A Year With the Aguda

Author: Imri Kalmann (translated by Yanir Dekel for A Wider Bridge)
Published: September 22, 2016

Imri Kalmann, co-chair of the Aguda reflects on a year in the job as one of the leaders of the Israeli National LGBT Task Force organization, just before the ending of the current Jewish Year. Imri also takes part on A Wider Brunch, A Wider Bridge’s inspiring talk show event this Sunday in San Francisco.

ImriKalmann

A year ago in August I went on the road for a week; the first project that I initiated as part of my role as co-chair of the Aguda. During this trip we tried to meet as many people as we could, and hold as many meetings at as many places as possible. From Kiryat Shmona in the North to Dimona in the South, we met with lesbian, gay, bisexual, transgender, and straight people and those who don’t want any of these definitions – and others who want all of them. We tried to understand how this community of ours looks and what matters to its people. We felt we couldn’t formulate the vision of the organization we lead without embarking on this journey. That journey has been going on for over a year and is far from over.

The actual trip ended at the Jerusalem Pride Parade, and with the news of the murder of Shira Banki. We found ourselves standing for the first time on a stage in front of thousands of people, interrupting a speech to announce to the angry audience that a Knesset member who won’t commit to standing beside us in our struggle for equality will not be allowed to go on stage.

This year, Chen Arieli and I have gotten much closer. Our joint role has turned us into friends and family. I fell in love with the co-chair model and fell in love with Chen. Together with the members of the Board, with a new CEO, and with many friends and partners, we began to revive dormant departments and launched new projects like the LGBT asylum seekers aid plan, grants fund for LGBT initiatives in the periphery and the digital department.

We filed a marriage equality lawsuit with the High Court, launched the Pride administration and turned the Tel Aviv Pride theme into a democracy choice. We have warmly adopted the theme ‘Women in the Community’ and tried to promote women in every area we touch. We produced the first ever LGBT Community Day in the Knesset and organized the rally after the fall of the six pro-LGBT bills. Following the colored-plane story we threatened to cancel the Gay Pride Parade in Tel Aviv and entered into successful negotiations with the Ministry of Finance to increase the Community budget, which we’ll start to see very soon, God willing.

We’ve responded to many serious LGBT-phobic events, we gathered information, published reports, filed dozens of complaints and letters, drove a TV program to apologize on prime time, and we led a popular demand to fine them. We met with representatives from dozens of companies and public organizations, from Holmes Place to the blood bank, who took responsibility for LGBT-phobic cases occurring in their sector. They all committed to improve and strengthen the cooperation with us in the future and in this sector. Further developments are expected in the private sector as well.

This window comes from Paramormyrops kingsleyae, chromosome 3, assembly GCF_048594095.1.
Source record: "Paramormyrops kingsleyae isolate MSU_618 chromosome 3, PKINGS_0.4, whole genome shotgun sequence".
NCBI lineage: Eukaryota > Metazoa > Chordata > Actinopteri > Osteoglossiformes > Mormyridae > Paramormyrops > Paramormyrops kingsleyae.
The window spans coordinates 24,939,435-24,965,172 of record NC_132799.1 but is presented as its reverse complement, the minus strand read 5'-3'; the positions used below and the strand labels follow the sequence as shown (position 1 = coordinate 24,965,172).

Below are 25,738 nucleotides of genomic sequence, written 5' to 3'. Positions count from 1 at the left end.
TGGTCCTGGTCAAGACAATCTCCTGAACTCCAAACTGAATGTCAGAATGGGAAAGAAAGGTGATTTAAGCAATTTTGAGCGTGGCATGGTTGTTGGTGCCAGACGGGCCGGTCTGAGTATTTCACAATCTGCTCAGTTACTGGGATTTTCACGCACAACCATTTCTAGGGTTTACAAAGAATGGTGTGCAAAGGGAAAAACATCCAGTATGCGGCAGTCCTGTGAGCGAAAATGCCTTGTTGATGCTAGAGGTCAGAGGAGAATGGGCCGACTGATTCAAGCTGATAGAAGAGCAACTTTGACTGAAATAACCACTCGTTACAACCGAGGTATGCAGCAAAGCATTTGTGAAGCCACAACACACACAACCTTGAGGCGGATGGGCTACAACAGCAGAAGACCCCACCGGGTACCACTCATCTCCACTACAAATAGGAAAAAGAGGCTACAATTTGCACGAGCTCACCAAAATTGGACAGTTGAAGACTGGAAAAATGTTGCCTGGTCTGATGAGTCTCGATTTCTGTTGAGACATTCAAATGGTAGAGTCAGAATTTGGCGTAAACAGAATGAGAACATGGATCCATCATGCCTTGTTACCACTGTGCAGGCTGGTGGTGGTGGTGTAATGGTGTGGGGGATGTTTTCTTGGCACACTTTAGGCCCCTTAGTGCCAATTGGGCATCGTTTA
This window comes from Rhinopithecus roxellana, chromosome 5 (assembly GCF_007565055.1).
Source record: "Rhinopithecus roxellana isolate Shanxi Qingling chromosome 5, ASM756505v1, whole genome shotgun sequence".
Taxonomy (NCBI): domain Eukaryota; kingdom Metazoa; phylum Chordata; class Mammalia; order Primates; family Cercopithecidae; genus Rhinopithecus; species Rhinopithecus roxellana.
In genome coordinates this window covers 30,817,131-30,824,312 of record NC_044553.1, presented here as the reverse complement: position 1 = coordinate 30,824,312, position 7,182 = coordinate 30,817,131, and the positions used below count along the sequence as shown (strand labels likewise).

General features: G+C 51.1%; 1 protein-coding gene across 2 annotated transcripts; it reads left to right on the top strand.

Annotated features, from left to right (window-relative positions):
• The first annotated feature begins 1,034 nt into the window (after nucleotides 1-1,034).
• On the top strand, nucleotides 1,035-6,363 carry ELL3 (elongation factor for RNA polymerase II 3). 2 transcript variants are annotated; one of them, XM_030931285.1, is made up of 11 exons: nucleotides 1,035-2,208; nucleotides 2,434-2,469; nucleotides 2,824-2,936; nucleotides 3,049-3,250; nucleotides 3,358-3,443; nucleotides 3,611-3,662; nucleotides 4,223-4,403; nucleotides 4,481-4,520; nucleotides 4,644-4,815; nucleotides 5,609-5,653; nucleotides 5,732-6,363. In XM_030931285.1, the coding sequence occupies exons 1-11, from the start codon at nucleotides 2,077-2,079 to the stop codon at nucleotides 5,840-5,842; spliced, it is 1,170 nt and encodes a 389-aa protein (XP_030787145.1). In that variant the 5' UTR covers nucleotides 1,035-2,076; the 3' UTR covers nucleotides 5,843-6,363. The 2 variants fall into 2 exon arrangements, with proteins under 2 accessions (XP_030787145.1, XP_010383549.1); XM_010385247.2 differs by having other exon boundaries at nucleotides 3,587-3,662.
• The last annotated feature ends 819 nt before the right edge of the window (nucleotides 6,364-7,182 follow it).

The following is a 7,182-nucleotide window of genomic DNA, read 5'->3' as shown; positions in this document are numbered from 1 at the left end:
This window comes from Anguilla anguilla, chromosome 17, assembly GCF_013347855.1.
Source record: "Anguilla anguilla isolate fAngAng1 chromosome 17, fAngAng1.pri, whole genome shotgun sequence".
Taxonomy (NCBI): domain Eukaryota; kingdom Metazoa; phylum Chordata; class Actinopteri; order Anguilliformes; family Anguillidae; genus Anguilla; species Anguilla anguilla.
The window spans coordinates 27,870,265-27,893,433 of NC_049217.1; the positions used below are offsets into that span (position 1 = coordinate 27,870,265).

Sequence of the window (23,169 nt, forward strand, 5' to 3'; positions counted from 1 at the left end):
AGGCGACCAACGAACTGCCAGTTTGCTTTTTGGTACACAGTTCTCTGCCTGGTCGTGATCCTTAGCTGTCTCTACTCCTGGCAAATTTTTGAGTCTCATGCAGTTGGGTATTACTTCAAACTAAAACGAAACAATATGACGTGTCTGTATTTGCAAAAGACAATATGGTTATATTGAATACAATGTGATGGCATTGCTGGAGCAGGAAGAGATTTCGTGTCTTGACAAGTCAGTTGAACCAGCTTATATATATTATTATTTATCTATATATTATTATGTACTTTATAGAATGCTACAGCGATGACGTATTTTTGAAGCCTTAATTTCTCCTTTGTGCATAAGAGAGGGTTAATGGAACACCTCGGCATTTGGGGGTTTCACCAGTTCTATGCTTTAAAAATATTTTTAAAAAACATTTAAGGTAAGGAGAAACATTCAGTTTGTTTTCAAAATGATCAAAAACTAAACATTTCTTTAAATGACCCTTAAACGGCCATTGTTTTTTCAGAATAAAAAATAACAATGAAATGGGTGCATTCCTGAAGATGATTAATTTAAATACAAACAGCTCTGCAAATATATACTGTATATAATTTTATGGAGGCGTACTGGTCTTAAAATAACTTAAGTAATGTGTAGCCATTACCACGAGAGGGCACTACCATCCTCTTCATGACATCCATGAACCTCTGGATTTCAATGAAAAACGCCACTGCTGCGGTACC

We filed dozens of complaints to the police for incitement and demanded that the political system and the Ministry of Defence renounce the words of a pre-army preparatory yeshiva rabbi who incited against us. This was the one who bragged about removing LGBT activities from Army Training Base 1. We met numerous partners, Members of Knesset, mayors, rabbis, councilors, heads of organizations, public representatives, international organizations and donors.

We have faced, and continue to face, organizational, financial and bureaucratic challenges. It turns out that managing an organization is complex, expansive, and draws many energies. It will be best for the community to expend fewer resources setting up new associations, and instead improve the work of the existing ones. On all of these things we’ve talked and lectured in the past year to dozens of groups, delegations and guests.

Eighteen months ago, I attended a panel on sexuality and I was asked, not for the first time, “Why do we need the Aguda?” To be honest, I didn’t know how to answer this question then and I said, perhaps irresponsibly, that if we find it is not needed we will be the ones to sign on its dissolution documents. Hastiness of the devil.

This year we discovered an organization and a community. We discovered its power, and the limits of its power. We discovered the colorfulness of the community, its national variety, its sensitivities, and the divisions it contains. We discovered quite a few skeletons and burdens it carries from the past. But with everything, we discovered its incredible potential and the awesome responsibility we take upon ourselves.